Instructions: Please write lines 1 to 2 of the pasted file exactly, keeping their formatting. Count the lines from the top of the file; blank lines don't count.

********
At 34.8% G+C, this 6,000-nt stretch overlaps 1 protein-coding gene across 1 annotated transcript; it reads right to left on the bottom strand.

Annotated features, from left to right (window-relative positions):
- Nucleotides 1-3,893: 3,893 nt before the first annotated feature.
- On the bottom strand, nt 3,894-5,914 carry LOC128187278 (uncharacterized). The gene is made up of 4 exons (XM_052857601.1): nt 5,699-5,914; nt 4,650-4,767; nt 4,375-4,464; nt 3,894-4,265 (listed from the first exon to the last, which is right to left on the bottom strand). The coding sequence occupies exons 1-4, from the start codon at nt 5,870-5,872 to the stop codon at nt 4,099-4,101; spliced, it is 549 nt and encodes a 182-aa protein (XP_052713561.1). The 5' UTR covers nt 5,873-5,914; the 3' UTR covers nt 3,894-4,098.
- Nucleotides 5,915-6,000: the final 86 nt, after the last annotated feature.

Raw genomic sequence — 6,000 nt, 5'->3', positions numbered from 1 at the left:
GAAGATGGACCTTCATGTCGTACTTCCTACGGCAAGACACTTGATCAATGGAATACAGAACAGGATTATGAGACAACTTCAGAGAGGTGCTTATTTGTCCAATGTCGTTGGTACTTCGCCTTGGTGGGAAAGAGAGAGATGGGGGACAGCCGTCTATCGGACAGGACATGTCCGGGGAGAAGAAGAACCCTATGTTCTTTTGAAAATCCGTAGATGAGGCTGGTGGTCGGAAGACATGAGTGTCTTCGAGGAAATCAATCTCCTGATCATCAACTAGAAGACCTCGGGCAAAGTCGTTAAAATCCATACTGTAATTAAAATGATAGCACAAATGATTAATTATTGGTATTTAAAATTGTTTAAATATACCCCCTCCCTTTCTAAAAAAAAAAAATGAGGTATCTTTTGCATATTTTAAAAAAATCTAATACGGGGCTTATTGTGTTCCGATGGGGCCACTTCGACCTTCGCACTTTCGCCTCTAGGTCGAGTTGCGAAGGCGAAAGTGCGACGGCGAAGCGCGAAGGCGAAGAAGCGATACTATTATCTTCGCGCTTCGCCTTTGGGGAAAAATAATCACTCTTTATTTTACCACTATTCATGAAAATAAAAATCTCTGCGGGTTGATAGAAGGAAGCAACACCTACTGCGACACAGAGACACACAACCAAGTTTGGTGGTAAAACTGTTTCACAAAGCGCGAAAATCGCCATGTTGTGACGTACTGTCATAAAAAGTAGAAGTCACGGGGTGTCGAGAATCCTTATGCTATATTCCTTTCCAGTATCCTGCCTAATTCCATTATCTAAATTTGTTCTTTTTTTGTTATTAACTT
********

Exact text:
At 34.8% G+C, this 6,000-nt stretch overlaps 1 protein-coding gene across 1 annotated transcript; it reads right to left on the bottom strand.

Annotated features, from left to right (window-relative positions):